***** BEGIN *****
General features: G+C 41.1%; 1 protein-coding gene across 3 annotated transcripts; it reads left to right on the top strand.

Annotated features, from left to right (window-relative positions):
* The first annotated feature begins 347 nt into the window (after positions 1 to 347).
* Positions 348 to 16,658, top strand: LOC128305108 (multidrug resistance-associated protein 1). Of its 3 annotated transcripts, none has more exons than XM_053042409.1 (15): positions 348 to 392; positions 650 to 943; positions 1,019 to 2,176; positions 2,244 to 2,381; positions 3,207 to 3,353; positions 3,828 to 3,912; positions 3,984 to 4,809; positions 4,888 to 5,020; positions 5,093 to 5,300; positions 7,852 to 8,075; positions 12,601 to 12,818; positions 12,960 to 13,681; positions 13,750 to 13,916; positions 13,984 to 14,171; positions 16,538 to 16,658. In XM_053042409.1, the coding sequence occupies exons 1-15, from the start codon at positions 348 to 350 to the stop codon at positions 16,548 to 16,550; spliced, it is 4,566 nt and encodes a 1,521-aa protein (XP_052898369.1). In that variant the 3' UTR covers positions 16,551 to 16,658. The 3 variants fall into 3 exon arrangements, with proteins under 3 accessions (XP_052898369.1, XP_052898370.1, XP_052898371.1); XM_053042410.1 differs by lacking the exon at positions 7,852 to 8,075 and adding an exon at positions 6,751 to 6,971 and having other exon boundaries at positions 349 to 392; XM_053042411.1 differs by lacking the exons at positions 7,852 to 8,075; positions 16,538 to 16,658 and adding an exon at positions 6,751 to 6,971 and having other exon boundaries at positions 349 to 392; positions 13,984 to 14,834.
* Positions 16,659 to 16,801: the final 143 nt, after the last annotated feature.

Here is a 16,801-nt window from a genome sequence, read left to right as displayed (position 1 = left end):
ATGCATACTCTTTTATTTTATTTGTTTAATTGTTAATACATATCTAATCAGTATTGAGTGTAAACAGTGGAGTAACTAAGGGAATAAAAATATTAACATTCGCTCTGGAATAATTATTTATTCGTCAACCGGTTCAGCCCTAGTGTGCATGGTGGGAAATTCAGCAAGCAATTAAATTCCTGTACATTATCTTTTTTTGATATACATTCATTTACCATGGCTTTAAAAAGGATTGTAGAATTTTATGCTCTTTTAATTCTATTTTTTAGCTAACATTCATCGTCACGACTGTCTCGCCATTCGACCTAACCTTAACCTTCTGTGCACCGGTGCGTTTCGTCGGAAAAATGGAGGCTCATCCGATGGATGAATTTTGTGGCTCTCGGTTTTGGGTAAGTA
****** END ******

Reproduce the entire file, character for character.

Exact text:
General features: G+C 41.1%; 1 protein-coding gene across 3 annotated transcripts; it reads left to right on the top strand.

Annotated features, from left to right (window-relative positions):
* The first annotated feature begins 347 nt into the window (after positions 1 to 347).
* Positions 348 to 16,658, top strand: LOC128305108 (multidrug resistance-associated protein 1). Of its 3 annotated transcripts, none has more exons than XM_053042409.1 (15): positions 348 to 392; positions 650 to 943; positions 1,019 to 2,176; positions 2,244 to 2,381; positions 3,207 to 3,353; positions 3,828 to 3,912; positions 3,984 to 4,809; positions 4,888 to 5,020; positions 5,093 to 5,300; positions 7,852 to 8,075; positions 12,601 to 12,818; positions 12,960 to 13,681; positions 13,750 to 13,916; positions 13,984 to 14,171; positions 16,538 to 16,658. In XM_053042409.1, the coding sequence occupies exons 1-15, from the start codon at positions 348 to 350 to the stop codon at positions 16,548 to 16,550; spliced, it is 4,566 nt and encodes a 1,521-aa protein (XP_052898369.1). In that variant the 3' UTR covers positions 16,551 to 16,658. The 3 variants fall into 3 exon arrangements, with proteins under 3 accessions (XP_052898369.1, XP_052898370.1, XP_052898371.1); XM_053042410.1 differs by lacking the exon at positions 7,852 to 8,075 and adding an exon at positions 6,751 to 6,971 and having other exon boundaries at positions 349 to 392; XM_053042411.1 differs by lacking the exons at positions 7,852 to 8,075; positions 16,538 to 16,658 and adding an exon at positions 6,751 to 6,971 and having other exon boundaries at positions 349 to 392; positions 13,984 to 14,834.
* Positions 16,659 to 16,801: the final 143 nt, after the last annotated feature.

Here is a 16,801-nt window from a genome sequence, read left to right as displayed (position 1 = left end):
ATGCATACTCTTTTATTTTATTTGTTTAATTGTTAATACATATCTAATCAGTATTGAGTGTAAACAGTGGAGTAACTAAGGGAATAAAAATATTAACATTCGCTCTGGAATAATTATTTATTCGTCAACCGGTTCAGCCCTAGTGTGCATGGTGGGAAATTCAGCAAGCAATTAAATTCCTGTACATTATCTTTTTTTGATATACATTCATTTACCATGGCTTTAAAAAGGATTGTAGAATTTTATGCTCTTTTAATTCTATTTTTTAGCTAACATTCATCGTCACGACTGTCTCGCCATTCGACCTAACCTTAACCTTCTGTGCACCGGTGCGTTTCGTCGGAAAAATGGAGGCTCATCCGATGGATGAATTTTGTGGCTCTCGGTTTTGGGTAAGTA